Panatta vs the rest?
Panatta gym equipment sits alongside names like Nautilus, Watson, Eleiko. Their product range is incomparable to more home gym and small scale focused labels like BlkBox or Mirafit, so expect to pay more and get a lot more out of their kit.
While Panatta vs Technogym seems to be a common comparison question, there isn’t much to separate the two names on price. I think from classic bodybuilding fandom point of view, you’d opt for Panatta over Technogym if you felt nostalgic, but they’ve both got a place in a commercial gym.
Ultimately, it comes down to the right product for the job. Full disclosure, I don’t love their ‘Super Hack Squat’ – I don’t hate it, but I prefer the Nautilus version as it’s got a lower gradient. Meanwhile I think their hip drive beats the granny out of these plate loaded version with the seat belts which I can feel digging into my lower intestines.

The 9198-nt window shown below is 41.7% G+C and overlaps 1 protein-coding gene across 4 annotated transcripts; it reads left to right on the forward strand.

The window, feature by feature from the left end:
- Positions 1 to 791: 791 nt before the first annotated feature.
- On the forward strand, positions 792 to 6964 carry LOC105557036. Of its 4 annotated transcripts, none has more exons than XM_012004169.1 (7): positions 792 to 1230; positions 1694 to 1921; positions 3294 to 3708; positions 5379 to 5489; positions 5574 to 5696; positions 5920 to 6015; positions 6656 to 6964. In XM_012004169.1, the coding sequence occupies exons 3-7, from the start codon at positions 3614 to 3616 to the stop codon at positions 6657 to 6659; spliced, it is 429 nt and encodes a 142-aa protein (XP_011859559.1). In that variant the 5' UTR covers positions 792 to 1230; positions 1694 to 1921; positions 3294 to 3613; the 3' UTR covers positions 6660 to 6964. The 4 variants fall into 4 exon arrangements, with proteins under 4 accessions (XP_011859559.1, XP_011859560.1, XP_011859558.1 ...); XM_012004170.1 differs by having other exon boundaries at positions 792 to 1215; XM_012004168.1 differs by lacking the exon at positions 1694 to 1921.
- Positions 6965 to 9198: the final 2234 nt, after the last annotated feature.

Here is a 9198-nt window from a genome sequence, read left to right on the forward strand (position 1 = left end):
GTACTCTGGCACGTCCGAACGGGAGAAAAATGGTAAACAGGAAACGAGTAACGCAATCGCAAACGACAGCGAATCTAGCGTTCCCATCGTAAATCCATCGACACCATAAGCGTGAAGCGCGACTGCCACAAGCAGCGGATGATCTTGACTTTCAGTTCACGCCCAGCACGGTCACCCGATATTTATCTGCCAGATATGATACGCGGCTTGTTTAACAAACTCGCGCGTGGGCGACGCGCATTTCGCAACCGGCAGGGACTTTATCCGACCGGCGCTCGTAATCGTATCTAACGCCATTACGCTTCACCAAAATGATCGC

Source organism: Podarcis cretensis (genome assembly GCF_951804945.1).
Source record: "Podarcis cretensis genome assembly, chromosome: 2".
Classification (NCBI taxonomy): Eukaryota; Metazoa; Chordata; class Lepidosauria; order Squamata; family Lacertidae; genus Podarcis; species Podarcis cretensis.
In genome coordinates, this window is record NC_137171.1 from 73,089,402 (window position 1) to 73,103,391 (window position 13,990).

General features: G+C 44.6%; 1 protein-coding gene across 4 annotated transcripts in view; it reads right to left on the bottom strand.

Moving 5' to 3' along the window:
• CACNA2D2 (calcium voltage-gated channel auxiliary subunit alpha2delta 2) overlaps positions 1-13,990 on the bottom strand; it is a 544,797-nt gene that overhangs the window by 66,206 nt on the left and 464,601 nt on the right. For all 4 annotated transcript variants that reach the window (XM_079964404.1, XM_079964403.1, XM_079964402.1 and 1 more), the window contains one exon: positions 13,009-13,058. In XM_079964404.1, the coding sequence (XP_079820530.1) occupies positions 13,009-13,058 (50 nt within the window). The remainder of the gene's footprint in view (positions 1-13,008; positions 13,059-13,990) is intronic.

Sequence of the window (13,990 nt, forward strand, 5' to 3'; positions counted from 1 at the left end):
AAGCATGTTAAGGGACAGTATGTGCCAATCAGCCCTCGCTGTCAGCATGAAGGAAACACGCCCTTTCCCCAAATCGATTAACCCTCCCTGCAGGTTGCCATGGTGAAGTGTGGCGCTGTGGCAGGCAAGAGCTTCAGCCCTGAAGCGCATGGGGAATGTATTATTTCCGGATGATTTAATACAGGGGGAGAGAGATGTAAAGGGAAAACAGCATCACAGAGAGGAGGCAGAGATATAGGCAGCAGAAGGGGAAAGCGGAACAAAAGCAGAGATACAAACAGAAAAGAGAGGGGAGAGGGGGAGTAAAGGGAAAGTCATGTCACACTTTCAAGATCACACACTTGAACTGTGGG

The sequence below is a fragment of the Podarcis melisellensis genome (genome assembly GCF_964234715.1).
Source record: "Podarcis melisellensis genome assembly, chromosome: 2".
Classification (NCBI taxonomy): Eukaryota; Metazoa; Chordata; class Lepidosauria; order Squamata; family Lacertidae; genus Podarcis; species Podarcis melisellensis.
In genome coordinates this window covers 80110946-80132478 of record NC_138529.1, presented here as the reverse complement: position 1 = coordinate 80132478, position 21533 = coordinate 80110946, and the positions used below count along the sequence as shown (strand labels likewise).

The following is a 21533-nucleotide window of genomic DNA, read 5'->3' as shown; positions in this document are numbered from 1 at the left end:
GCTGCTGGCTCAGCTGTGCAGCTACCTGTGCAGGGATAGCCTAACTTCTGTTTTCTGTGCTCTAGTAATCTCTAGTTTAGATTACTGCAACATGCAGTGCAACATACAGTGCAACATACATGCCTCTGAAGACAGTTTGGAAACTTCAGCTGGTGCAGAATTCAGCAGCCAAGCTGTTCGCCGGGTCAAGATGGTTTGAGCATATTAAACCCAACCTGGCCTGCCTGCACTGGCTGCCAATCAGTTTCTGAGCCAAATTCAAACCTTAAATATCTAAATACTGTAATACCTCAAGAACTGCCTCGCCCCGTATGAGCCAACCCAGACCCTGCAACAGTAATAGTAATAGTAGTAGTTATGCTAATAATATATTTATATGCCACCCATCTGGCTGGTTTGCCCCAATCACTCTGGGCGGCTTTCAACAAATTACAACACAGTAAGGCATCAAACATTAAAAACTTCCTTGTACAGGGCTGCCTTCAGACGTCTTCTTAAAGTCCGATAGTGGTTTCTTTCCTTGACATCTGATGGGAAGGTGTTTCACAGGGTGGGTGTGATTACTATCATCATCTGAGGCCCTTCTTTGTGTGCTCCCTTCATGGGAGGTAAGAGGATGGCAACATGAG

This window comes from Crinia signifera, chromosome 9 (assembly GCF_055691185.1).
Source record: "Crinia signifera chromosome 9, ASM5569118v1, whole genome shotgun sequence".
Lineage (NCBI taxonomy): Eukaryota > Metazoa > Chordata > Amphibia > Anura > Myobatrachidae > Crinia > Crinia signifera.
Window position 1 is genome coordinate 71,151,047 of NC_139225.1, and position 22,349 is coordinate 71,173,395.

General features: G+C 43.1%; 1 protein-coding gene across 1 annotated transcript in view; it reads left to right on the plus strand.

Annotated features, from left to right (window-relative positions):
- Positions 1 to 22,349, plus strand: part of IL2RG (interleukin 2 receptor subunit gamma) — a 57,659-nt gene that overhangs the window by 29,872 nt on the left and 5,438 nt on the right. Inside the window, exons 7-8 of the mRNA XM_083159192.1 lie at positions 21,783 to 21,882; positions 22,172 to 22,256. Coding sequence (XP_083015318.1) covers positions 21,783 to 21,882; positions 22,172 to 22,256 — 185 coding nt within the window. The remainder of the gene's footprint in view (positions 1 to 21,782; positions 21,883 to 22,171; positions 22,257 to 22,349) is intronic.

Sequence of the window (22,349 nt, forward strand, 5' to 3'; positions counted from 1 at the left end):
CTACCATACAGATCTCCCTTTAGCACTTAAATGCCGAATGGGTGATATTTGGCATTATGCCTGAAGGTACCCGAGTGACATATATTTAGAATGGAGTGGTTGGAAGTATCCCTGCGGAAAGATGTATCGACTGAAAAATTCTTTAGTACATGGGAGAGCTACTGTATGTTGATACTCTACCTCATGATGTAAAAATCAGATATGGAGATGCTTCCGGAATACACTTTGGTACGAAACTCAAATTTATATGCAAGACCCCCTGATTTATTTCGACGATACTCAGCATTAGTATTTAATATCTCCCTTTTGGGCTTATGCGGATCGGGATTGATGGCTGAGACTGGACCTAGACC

So do as the best gyms do and don’t be afraid to opt for an assortment of gym names when needed.
So, is Panatta considered a good gym brand?
We could have told you this right from the off, yes Panatta is a good gym brand. You see Panatta in a gym and you know the owners care about the finer details. I’m yet to see a fully Panatta’d out fitness centre, but what I do see is selected items incorporated. This tells us and you, that real recognises real and they do some things very well.
Reliability, quality, and resale value is what wins here. Yes sure, you can buy cheaper up front, but if you need to bounce and sell your gym or gym equipment then resale value is important to.
You can buy a leg press for 4k now from a lesser brand, and resell it for 1k in a bad situation, or buy a Panatta leg press for 5-6k and get back 4, 4 and a half. They hold their value as their equipment holds their use. Think of them as the Porsche of workout machines.